Date: June 23 2012
Weird that when the news broke that Fairfax was axing 1900 jobs, closing printing presses, chopping its broadsheets in half and ''monetising'' digital content that there was a certain element of glee mixed in with the shock, horror and awe. This ha-ha 'tude didn't come from journalists in other parts of the media, however. The media pool in Australia is too small for anyone to rejoice about job cuts and financial meltdowns anywhere (plus, by Wednesday, News Limited had its own bad news).
The prancing on the grave stuff came from the punters.
People I'd never heard of got in touch this week to let me know they were cool that Fairfax was in deep trouble and that Gina Rinehart might interrupt the whole ''editorial independence'' vibe.
''Just because you are a journalist do you think you are independent? Go Gina!'' an anonymous dude said. Someone else (who's Twitter profile picture is a pig with wings) told me that Fairfax jobs were under threat ''because public [sic] does not see these papers as fair and balanced''. ''AussieRice'' informed me that, ''I wont be paying when the pay wall goes up.''
Elsewhere on the interwebs, Tweeters reckoned that it would not matter if Farifax tanked.
''Who cares about #fairfax #paywalls - i get my news from #twitter''. Others suggested that if Rinehart buys Fairfax, ''read something else''. Another punter - using the #QandA hashtag - observed, ''we'll all be fine at the ABC.''
It's not unusual that when a news event happens, even if it is the news itself, that there are divergent opinions. And that those opinions contain a certain element of snark. But for all the experts and interested observers this week worried about the state of the media, there has been a concerning element of ''so long, suckers''.
This is not just about jobs for journalists and ensuring that I have a career that lasts longer than Julia Gillard's prime ministership. Nor is it about whether newspapers continue to exist in paper. If a significant chunk of the already tiny Australian media environment shrivels up and dies, it is a problem for everyone.
There are many reasons why the media in general and Fairfax in particular are struggling right now, but I'd wager that part of the problem is that people beyond the media don't see the media as their problem.
Sure, people complain about how woeful the media is: apparently it was a lot more informative, objective, witty and amazing in the 1980s. But they see this woefulness as the media's pickle. And hence the media's pickle if it ceases to exist.
Those within the media have a responsibility to do the best - most interesting, factual, fair and incisive - job they can amid shrinking budgets and dwindling bums on newsroom seats. But those who consume it - and care about the quality they consume - are not divorced from the process.
For one thing, readers influence what appears on new sites and where it appears. As author John Birmingham pointed out this week: ''Although comment threads and letters to the editor bemoan the decline in standards of journalism … most readers are less interested in hard news than they are in complete tosh.''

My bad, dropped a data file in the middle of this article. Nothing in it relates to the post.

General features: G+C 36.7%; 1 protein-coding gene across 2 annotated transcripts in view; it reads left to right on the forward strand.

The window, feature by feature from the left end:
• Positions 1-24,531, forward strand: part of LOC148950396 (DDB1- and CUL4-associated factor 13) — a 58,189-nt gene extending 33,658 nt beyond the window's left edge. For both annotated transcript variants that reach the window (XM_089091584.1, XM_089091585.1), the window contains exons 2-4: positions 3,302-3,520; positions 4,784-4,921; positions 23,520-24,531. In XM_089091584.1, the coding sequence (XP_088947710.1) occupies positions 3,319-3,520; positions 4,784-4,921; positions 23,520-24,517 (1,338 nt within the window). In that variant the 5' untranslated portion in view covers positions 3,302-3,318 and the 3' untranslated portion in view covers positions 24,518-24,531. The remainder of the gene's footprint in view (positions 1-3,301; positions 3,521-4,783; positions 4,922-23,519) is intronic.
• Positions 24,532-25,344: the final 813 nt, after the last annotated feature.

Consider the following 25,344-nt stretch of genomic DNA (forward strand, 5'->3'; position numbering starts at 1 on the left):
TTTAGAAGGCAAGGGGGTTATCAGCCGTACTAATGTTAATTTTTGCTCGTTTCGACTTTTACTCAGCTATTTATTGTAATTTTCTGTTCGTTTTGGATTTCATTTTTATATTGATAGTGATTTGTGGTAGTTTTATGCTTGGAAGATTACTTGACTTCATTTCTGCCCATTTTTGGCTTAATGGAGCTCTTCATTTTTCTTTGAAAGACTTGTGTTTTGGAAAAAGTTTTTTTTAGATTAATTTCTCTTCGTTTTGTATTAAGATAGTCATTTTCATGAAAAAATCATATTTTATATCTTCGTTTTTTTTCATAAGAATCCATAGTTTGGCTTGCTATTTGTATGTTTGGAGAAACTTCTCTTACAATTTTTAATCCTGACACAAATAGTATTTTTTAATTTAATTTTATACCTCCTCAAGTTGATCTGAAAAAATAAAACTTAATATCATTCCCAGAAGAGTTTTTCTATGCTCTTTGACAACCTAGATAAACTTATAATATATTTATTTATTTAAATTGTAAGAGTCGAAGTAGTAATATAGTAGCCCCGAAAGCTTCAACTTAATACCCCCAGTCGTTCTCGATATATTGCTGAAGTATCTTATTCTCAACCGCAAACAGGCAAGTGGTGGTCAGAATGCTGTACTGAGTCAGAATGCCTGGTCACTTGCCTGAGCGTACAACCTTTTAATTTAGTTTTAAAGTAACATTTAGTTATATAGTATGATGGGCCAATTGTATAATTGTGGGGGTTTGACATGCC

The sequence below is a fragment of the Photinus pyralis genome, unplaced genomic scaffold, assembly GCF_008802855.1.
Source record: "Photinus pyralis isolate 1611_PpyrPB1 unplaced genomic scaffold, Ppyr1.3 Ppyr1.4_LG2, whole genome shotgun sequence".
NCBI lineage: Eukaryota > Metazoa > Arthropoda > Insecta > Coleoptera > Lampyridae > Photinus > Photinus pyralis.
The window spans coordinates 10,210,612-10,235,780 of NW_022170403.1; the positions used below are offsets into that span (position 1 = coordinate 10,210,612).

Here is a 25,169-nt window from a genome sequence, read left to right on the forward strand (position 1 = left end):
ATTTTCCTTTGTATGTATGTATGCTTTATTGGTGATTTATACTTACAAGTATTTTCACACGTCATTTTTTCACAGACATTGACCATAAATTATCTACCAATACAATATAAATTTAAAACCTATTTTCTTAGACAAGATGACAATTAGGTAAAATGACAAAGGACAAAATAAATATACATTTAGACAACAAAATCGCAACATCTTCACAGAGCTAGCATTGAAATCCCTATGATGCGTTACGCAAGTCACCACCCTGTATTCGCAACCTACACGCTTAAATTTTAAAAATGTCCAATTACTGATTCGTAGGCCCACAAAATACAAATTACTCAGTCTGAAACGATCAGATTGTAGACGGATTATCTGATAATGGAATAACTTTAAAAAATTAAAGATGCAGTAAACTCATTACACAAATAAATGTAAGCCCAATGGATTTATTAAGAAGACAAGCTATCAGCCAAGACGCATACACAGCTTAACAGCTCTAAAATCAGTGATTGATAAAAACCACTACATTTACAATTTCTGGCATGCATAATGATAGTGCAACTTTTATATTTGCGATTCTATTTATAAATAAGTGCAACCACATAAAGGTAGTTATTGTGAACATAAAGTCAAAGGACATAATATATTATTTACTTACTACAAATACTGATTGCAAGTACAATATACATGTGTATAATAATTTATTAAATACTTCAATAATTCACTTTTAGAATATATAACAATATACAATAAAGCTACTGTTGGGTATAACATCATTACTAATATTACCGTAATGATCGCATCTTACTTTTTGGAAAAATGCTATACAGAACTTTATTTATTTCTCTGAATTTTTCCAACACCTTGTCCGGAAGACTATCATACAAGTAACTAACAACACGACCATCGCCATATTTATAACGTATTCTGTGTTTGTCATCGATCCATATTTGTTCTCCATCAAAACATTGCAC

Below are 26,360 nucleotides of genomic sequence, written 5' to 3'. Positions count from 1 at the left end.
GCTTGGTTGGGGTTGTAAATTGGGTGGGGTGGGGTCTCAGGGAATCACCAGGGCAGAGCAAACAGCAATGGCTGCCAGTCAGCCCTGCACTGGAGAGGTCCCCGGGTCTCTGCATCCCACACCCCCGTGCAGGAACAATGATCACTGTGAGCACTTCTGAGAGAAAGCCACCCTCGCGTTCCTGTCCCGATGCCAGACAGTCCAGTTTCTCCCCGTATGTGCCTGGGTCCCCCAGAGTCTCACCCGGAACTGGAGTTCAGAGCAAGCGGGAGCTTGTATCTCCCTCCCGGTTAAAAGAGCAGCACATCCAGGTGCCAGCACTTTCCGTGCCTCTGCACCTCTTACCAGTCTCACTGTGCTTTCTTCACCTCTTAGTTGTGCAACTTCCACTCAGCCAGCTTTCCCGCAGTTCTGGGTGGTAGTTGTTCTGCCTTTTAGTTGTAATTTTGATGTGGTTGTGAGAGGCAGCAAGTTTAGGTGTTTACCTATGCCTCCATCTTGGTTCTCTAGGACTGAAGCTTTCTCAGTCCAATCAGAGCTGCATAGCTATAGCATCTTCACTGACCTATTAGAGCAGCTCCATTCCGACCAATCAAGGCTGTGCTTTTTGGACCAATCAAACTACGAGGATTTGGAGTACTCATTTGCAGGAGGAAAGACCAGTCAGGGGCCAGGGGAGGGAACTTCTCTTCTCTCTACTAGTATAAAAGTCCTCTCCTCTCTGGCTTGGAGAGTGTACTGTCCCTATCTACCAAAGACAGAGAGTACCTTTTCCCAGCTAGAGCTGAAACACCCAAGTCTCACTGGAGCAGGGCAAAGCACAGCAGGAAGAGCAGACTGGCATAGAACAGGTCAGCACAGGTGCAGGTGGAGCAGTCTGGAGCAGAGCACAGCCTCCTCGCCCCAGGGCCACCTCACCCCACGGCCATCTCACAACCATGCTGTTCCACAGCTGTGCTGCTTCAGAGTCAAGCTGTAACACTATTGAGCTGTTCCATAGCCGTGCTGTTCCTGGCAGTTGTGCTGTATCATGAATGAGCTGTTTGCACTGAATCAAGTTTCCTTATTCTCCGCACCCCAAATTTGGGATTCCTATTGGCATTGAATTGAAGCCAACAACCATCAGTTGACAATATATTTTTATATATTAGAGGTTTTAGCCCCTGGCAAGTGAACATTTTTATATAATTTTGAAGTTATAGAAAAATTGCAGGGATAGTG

The media needs to encourage audiences to support the kind of media they say they want - by watching, clicking or reading a story that isn't about Lindsay Lohan's boobs and importantly, PAYING for it.
I wonder how many of the people who complain how crap the media is pay for anything they look at or read? Professional quality news and analysis is not free to produce. It should not be free to consume.
But it's not just about the prevalence and prominence of trashy celeb stories versus serious investigations and hard policy. Newspapers are a community resource in the same terms as schools, hospitals, cops and roads.
You might get all your news from Twitter and Q&A but chances are, in Canberra, social media is not going to go to the courts or the Legislative Assembly and pay attention, let alone apply scrutiny. They won't be explaining long and short-term weather trends in Canberra. They won't be investigating health inspections at northside restaurants or hospital beds at Calvary.
If the media is serious about surviving, it needs to engage communities better. Get them to support local and national publications as they would a local sporting club or charity.
Yes, there is an issue when the number of journalists drops, the output required grows and the quality has a hard time keeping up. But punters could take a chance on the media. See paying for content and sticking with publications like making an investment. Maybe even help reverse the downwards trend.
Because if whole swathes of our media go the way of the dodo (and are not replaced), it won't just be a case of ''don't know what you've got till it's gone''. It'll just be ''don't know''.
Judith Ireland is a Canberra Times journalist.
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